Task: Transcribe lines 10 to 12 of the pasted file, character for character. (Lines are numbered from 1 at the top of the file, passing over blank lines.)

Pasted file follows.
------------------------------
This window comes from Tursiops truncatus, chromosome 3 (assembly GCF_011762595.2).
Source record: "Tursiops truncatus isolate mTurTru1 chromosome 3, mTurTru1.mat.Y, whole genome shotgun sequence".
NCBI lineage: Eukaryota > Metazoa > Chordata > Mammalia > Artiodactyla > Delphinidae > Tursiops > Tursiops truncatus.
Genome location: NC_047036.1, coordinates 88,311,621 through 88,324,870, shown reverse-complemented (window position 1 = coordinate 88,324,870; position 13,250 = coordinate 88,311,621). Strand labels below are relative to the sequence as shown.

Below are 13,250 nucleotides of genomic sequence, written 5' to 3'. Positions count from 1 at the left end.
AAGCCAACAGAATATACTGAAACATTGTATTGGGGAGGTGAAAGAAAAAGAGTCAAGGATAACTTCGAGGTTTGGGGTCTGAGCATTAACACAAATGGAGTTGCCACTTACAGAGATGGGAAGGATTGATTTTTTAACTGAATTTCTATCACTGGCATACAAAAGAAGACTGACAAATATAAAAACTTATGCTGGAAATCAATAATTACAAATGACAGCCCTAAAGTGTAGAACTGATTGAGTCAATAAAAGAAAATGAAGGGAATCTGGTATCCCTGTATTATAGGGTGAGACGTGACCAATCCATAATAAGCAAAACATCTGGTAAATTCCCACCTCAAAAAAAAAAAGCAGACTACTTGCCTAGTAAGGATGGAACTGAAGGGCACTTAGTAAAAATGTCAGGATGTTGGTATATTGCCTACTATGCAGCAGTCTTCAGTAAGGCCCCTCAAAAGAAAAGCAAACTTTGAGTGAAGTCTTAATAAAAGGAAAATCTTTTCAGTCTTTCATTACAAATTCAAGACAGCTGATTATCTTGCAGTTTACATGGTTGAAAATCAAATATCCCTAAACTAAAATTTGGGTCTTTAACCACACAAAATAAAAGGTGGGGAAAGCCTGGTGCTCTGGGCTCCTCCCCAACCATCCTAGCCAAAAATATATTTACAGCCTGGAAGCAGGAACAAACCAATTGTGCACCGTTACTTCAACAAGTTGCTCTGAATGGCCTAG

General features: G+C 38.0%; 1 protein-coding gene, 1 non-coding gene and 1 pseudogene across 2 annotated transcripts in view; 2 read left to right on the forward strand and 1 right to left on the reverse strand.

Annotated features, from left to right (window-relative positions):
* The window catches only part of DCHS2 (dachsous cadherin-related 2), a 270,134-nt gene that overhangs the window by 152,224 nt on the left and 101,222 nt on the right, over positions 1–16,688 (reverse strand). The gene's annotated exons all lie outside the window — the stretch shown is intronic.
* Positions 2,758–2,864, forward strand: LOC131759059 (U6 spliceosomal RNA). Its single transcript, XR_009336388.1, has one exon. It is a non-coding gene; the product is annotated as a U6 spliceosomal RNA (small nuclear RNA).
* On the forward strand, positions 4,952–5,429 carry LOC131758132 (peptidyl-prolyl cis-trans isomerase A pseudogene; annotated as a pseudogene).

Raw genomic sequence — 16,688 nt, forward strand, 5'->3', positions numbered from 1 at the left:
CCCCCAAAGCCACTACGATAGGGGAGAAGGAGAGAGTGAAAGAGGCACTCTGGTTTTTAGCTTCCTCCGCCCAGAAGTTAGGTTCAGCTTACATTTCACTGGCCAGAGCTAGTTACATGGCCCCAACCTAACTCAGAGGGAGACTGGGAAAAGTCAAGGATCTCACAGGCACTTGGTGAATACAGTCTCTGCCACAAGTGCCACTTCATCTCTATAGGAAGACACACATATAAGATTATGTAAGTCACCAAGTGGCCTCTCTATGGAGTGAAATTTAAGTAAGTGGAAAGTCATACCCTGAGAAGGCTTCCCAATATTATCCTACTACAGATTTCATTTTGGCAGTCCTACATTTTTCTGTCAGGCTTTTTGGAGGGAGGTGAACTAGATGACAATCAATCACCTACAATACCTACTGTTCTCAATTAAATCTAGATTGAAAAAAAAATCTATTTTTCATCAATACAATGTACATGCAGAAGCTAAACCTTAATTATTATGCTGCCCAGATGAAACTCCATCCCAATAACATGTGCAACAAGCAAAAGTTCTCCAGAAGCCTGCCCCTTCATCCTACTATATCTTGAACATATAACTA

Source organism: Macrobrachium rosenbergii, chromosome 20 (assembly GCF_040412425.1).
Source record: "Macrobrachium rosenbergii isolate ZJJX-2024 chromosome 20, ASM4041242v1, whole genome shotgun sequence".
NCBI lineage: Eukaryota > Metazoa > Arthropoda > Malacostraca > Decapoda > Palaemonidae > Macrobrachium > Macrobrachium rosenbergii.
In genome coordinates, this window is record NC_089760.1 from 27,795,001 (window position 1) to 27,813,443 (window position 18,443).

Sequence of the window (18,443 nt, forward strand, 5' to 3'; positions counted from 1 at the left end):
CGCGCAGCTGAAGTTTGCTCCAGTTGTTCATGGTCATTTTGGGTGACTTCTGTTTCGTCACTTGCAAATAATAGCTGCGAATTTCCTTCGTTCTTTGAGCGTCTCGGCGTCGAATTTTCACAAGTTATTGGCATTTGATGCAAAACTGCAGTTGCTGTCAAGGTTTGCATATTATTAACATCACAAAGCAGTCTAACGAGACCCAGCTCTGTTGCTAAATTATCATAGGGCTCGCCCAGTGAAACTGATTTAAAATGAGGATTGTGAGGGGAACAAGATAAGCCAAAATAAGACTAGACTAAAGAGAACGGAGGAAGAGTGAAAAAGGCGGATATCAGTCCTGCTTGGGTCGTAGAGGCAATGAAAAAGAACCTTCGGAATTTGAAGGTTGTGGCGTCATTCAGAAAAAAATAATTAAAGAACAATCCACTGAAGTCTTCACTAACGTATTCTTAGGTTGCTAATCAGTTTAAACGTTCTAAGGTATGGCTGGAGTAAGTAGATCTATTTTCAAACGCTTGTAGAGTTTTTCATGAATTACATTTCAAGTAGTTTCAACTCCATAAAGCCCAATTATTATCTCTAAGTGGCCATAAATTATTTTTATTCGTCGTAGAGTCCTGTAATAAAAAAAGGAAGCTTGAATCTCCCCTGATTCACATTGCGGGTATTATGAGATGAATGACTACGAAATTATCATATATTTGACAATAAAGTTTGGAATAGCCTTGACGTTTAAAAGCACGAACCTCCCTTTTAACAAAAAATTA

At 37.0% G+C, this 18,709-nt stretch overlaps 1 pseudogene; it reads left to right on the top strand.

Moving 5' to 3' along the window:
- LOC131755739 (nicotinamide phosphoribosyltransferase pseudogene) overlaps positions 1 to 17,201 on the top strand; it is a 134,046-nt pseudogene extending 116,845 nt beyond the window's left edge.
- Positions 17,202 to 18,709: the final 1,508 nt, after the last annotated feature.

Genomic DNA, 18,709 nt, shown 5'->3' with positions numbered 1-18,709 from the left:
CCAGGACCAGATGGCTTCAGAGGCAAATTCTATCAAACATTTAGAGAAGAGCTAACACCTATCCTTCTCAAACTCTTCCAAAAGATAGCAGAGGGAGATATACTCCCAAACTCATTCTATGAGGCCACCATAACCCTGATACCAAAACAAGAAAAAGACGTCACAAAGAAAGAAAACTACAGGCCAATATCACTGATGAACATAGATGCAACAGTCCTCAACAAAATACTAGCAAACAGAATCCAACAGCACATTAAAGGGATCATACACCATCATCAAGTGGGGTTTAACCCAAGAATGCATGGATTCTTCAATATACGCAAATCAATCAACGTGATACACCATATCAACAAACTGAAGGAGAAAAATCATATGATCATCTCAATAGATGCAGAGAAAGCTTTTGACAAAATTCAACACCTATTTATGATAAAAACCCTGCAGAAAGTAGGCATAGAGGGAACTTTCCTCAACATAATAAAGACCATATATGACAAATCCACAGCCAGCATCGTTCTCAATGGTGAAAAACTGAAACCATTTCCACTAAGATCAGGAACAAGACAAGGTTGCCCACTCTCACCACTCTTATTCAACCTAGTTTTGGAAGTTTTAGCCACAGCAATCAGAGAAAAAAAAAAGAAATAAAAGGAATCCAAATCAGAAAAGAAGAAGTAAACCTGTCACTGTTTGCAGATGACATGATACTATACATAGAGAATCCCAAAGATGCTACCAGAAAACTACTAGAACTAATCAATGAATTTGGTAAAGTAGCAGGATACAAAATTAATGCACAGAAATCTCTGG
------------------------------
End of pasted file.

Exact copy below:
* Positions 2,758–2,864, forward strand: LOC131759059 (U6 spliceosomal RNA). Its single transcript, XR_009336388.1, has one exon. It is a non-coding gene; the product is annotated as a U6 spliceosomal RNA (small nuclear RNA).
* On the forward strand, positions 4,952–5,429 carry LOC131758132 (peptidyl-prolyl cis-trans isomerase A pseudogene; annotated as a pseudogene).

Raw genomic sequence — 16,688 nt, forward strand, 5'->3', positions numbered from 1 at the left: